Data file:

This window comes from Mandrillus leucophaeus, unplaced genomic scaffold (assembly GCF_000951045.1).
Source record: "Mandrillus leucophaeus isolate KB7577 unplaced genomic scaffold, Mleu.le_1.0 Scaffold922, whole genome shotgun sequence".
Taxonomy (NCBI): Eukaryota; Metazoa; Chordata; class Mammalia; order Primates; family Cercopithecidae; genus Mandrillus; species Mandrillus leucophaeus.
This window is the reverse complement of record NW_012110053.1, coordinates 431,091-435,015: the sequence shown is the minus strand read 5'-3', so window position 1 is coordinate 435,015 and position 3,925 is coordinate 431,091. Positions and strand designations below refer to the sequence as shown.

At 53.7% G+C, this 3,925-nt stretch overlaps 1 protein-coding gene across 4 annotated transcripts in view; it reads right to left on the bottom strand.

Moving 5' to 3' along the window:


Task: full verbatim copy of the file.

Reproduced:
This window comes from Mandrillus leucophaeus, unplaced genomic scaffold (assembly GCF_000951045.1).
Source record: "Mandrillus leucophaeus isolate KB7577 unplaced genomic scaffold, Mleu.le_1.0 Scaffold922, whole genome shotgun sequence".
Taxonomy (NCBI): Eukaryota; Metazoa; Chordata; class Mammalia; order Primates; family Cercopithecidae; genus Mandrillus; species Mandrillus leucophaeus.
This window is the reverse complement of record NW_012110053.1, coordinates 431,091-435,015: the sequence shown is the minus strand read 5'-3', so window position 1 is coordinate 435,015 and position 3,925 is coordinate 431,091. Positions and strand designations below refer to the sequence as shown.

At 53.7% G+C, this 3,925-nt stretch overlaps 1 protein-coding gene across 4 annotated transcripts in view; it reads right to left on the bottom strand.

Moving 5' to 3' along the window: